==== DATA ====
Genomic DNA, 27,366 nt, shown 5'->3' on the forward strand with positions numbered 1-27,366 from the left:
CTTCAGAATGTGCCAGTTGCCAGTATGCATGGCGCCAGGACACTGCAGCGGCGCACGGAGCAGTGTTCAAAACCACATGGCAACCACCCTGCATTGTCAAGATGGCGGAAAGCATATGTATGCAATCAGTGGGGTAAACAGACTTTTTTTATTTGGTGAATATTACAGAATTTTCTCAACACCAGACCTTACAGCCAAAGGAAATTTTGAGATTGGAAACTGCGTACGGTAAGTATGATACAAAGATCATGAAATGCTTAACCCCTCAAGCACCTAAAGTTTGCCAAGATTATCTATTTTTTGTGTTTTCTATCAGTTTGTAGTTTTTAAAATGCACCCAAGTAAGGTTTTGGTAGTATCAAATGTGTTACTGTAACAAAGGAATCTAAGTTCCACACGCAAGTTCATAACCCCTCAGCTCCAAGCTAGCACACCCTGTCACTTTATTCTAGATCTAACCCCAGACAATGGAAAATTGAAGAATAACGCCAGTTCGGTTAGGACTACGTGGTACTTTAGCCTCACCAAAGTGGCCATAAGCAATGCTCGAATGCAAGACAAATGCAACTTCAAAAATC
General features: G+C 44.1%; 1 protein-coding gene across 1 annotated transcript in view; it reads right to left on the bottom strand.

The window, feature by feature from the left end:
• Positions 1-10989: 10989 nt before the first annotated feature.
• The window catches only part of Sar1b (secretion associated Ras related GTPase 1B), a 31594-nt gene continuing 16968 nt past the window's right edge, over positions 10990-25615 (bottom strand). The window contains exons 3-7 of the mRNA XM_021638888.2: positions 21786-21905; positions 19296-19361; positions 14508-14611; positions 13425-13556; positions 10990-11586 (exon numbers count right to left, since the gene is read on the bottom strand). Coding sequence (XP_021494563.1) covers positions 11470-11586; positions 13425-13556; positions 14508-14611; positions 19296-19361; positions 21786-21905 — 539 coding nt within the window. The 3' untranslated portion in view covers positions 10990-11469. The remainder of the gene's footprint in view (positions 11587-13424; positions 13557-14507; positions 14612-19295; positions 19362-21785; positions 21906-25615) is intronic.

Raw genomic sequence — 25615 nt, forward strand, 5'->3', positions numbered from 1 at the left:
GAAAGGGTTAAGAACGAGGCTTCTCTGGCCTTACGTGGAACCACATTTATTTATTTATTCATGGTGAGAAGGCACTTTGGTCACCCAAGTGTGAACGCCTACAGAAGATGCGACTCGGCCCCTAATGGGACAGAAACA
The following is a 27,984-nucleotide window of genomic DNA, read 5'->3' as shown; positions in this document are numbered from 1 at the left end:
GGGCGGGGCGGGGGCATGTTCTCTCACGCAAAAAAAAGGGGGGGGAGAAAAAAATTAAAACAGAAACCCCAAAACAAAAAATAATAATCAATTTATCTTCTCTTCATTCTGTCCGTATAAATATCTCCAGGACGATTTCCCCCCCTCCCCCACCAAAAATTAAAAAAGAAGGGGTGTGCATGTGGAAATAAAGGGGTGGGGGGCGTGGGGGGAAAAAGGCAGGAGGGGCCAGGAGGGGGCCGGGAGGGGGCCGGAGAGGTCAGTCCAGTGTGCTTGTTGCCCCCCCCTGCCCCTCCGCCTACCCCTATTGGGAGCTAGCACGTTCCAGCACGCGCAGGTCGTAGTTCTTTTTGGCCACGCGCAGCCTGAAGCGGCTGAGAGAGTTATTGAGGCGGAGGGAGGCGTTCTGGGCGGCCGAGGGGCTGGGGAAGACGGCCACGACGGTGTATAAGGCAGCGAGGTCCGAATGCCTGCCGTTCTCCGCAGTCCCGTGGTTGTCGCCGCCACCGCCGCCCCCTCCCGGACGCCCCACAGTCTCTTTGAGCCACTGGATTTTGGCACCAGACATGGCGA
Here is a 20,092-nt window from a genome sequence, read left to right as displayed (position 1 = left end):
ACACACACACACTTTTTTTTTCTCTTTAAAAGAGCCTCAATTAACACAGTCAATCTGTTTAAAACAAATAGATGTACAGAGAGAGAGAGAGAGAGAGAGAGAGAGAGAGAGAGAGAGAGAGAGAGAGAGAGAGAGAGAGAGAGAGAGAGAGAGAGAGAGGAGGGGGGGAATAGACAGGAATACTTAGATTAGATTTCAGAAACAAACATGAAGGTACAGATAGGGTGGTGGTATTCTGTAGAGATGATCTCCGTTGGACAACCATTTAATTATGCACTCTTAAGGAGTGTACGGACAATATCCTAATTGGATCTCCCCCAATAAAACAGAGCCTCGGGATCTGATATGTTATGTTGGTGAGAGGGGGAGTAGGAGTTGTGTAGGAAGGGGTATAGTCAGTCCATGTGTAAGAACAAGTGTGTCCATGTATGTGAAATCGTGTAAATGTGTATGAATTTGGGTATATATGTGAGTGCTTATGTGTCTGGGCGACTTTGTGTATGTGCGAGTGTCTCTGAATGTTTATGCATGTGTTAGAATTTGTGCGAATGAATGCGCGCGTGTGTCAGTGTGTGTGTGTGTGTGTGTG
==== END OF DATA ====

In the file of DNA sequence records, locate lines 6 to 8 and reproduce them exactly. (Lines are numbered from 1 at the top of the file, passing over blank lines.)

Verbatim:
• The window catches only part of Sar1b (secretion associated Ras related GTPase 1B), a 31594-nt gene continuing 16968 nt past the window's right edge, over positions 10990-25615 (bottom strand). The window contains exons 3-7 of the mRNA XM_021638888.2: positions 21786-21905; positions 19296-19361; positions 14508-14611; positions 13425-13556; positions 10990-11586 (exon numbers count right to left, since the gene is read on the bottom strand). Coding sequence (XP_021494563.1) covers positions 11470-11586; positions 13425-13556; positions 14508-14611; positions 19296-19361; positions 21786-21905 — 539 coding nt within the window. The 3' untranslated portion in view covers positions 10990-11469. The remainder of the gene's footprint in view (positions 11587-13424; positions 13557-14507; positions 14612-19295; positions 19362-21785; positions 21906-25615) is intronic.

Raw genomic sequence — 25615 nt, forward strand, 5'->3', positions numbered from 1 at the left:
GAAAGGGTTAAGAACGAGGCTTCTCTGGCCTTACGTGGAACCACATTTATTTATTTATTCATGGTGAGAAGGCACTTTGGTCACCCAAGTGTGAACGCCTACAGAAGATGCGACTCGGCCCCTAATGGGACAGAAACA